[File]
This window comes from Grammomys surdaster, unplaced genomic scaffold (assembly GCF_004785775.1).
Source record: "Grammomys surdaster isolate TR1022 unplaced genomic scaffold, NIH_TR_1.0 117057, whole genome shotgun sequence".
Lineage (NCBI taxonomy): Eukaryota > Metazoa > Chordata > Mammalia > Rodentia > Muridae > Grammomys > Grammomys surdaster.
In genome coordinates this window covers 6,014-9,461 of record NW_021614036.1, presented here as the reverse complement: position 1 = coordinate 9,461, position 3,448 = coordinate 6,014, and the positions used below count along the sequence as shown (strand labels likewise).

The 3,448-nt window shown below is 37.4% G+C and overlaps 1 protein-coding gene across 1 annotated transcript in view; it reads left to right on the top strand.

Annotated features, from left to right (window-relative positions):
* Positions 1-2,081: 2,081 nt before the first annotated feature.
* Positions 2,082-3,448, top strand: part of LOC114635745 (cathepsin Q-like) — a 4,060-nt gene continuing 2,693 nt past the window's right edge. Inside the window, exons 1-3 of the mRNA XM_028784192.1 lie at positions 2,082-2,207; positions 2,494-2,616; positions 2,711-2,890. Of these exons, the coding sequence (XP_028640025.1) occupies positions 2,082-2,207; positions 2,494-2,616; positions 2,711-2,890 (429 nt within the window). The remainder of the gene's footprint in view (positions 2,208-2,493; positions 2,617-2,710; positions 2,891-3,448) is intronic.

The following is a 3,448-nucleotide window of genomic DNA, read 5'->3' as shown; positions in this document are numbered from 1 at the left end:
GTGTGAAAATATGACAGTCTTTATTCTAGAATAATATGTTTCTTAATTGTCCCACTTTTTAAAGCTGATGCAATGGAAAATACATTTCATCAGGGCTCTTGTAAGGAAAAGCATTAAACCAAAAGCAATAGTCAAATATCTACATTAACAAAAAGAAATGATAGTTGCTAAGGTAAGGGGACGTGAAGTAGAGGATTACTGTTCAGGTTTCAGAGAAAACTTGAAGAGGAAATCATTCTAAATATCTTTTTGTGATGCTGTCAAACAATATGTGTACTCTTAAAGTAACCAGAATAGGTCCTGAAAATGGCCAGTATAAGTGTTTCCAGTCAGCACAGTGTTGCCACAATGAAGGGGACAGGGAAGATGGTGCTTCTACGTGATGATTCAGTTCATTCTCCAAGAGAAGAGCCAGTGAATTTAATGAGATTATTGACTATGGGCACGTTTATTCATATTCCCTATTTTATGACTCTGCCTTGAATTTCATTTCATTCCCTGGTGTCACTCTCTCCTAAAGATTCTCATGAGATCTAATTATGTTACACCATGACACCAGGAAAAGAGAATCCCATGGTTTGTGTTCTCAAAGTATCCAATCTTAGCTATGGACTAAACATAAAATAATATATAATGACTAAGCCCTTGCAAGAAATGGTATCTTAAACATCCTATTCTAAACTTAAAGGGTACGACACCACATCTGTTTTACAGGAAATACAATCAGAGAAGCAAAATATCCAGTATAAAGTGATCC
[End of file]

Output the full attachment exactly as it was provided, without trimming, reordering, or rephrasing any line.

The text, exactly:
This window comes from Grammomys surdaster, unplaced genomic scaffold (assembly GCF_004785775.1).
Source record: "Grammomys surdaster isolate TR1022 unplaced genomic scaffold, NIH_TR_1.0 117057, whole genome shotgun sequence".
Lineage (NCBI taxonomy): Eukaryota > Metazoa > Chordata > Mammalia > Rodentia > Muridae > Grammomys > Grammomys surdaster.
In genome coordinates this window covers 6,014-9,461 of record NW_021614036.1, presented here as the reverse complement: position 1 = coordinate 9,461, position 3,448 = coordinate 6,014, and the positions used below count along the sequence as shown (strand labels likewise).

The 3,448-nt window shown below is 37.4% G+C and overlaps 1 protein-coding gene across 1 annotated transcript in view; it reads left to right on the top strand.

Annotated features, from left to right (window-relative positions):
* Positions 1-2,081: 2,081 nt before the first annotated feature.
* Positions 2,082-3,448, top strand: part of LOC114635745 (cathepsin Q-like) — a 4,060-nt gene continuing 2,693 nt past the window's right edge. Inside the window, exons 1-3 of the mRNA XM_028784192.1 lie at positions 2,082-2,207; positions 2,494-2,616; positions 2,711-2,890. Of these exons, the coding sequence (XP_028640025.1) occupies positions 2,082-2,207; positions 2,494-2,616; positions 2,711-2,890 (429 nt within the window). The remainder of the gene's footprint in view (positions 2,208-2,493; positions 2,617-2,710; positions 2,891-3,448) is intronic.

The following is a 3,448-nucleotide window of genomic DNA, read 5'->3' as shown; positions in this document are numbered from 1 at the left end:
GTGTGAAAATATGACAGTCTTTATTCTAGAATAATATGTTTCTTAATTGTCCCACTTTTTAAAGCTGATGCAATGGAAAATACATTTCATCAGGGCTCTTGTAAGGAAAAGCATTAAACCAAAAGCAATAGTCAAATATCTACATTAACAAAAAGAAATGATAGTTGCTAAGGTAAGGGGACGTGAAGTAGAGGATTACTGTTCAGGTTTCAGAGAAAACTTGAAGAGGAAATCATTCTAAATATCTTTTTGTGATGCTGTCAAACAATATGTGTACTCTTAAAGTAACCAGAATAGGTCCTGAAAATGGCCAGTATAAGTGTTTCCAGTCAGCACAGTGTTGCCACAATGAAGGGGACAGGGAAGATGGTGCTTCTACGTGATGATTCAGTTCATTCTCCAAGAGAAGAGCCAGTGAATTTAATGAGATTATTGACTATGGGCACGTTTATTCATATTCCCTATTTTATGACTCTGCCTTGAATTTCATTTCATTCCCTGGTGTCACTCTCTCCTAAAGATTCTCATGAGATCTAATTATGTTACACCATGACACCAGGAAAAGAGAATCCCATGGTTTGTGTTCTCAAAGTATCCAATCTTAGCTATGGACTAAACATAAAATAATATATAATGACTAAGCCCTTGCAAGAAATGGTATCTTAAACATCCTATTCTAAACTTAAAGGGTACGACACCACATCTGTTTTACAGGAAATACAATCAGAGAAGCAAAATATCCAGTATAAAGTGATCC